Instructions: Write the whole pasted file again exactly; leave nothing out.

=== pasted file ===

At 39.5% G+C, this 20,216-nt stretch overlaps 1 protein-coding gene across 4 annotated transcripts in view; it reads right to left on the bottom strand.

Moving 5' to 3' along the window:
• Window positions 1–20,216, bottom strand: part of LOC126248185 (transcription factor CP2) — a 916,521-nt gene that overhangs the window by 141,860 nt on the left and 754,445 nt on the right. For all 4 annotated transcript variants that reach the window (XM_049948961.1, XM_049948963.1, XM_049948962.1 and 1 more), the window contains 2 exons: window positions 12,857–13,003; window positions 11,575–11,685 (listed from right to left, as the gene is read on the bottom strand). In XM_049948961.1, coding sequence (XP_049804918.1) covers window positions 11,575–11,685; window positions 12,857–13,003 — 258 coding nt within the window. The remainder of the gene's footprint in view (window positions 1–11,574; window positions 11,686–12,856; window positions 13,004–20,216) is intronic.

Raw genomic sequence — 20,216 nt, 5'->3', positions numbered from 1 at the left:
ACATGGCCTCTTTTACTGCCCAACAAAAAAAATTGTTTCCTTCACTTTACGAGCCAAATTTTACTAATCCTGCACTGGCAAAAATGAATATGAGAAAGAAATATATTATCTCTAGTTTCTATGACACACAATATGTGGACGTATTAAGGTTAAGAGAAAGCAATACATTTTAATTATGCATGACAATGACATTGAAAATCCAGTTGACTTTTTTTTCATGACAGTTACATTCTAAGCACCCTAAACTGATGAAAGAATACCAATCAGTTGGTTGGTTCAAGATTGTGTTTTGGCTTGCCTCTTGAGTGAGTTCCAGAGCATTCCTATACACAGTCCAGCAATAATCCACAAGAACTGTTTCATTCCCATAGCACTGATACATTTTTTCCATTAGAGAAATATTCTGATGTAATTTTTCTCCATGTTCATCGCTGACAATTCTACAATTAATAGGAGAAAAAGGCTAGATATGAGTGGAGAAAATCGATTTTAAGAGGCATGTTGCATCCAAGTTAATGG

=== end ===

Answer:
At 39.5% G+C, this 20,216-nt stretch overlaps 1 protein-coding gene across 4 annotated transcripts in view; it reads right to left on the bottom strand.

Moving 5' to 3' along the window:
• Window positions 1–20,216, bottom strand: part of LOC126248185 (transcription factor CP2) — a 916,521-nt gene that overhangs the window by 141,860 nt on the left and 754,445 nt on the right. For all 4 annotated transcript variants that reach the window (XM_049948961.1, XM_049948963.1, XM_049948962.1 and 1 more), the window contains 2 exons: window positions 12,857–13,003; window positions 11,575–11,685 (listed from right to left, as the gene is read on the bottom strand). In XM_049948961.1, coding sequence (XP_049804918.1) covers window positions 11,575–11,685; window positions 12,857–13,003 — 258 coding nt within the window. The remainder of the gene's footprint in view (window positions 1–11,574; window positions 11,686–12,856; window positions 13,004–20,216) is intronic.

Raw genomic sequence — 20,216 nt, 5'->3', positions numbered from 1 at the left:
ACATGGCCTCTTTTACTGCCCAACAAAAAAAATTGTTTCCTTCACTTTACGAGCCAAATTTTACTAATCCTGCACTGGCAAAAATGAATATGAGAAAGAAATATATTATCTCTAGTTTCTATGACACACAATATGTGGACGTATTAAGGTTAAGAGAAAGCAATACATTTTAATTATGCATGACAATGACATTGAAAATCCAGTTGACTTTTTTTTCATGACAGTTACATTCTAAGCACCCTAAACTGATGAAAGAATACCAATCAGTTGGTTGGTTCAAGATTGTGTTTTGGCTTGCCTCTTGAGTGAGTTCCAGAGCATTCCTATACACAGTCCAGCAATAATCCACAAGAACTGTTTCATTCCCATAGCACTGATACATTTTTTCCATTAGAGAAATATTCTGATGTAATTTTTCTCCATGTTCATCGCTGACAATTCTACAATTAATAGGAGAAAAAGGCTAGATATGAGTGGAGAAAATCGATTTTAAGAGGCATGTTGCATCCAAGTTAATGG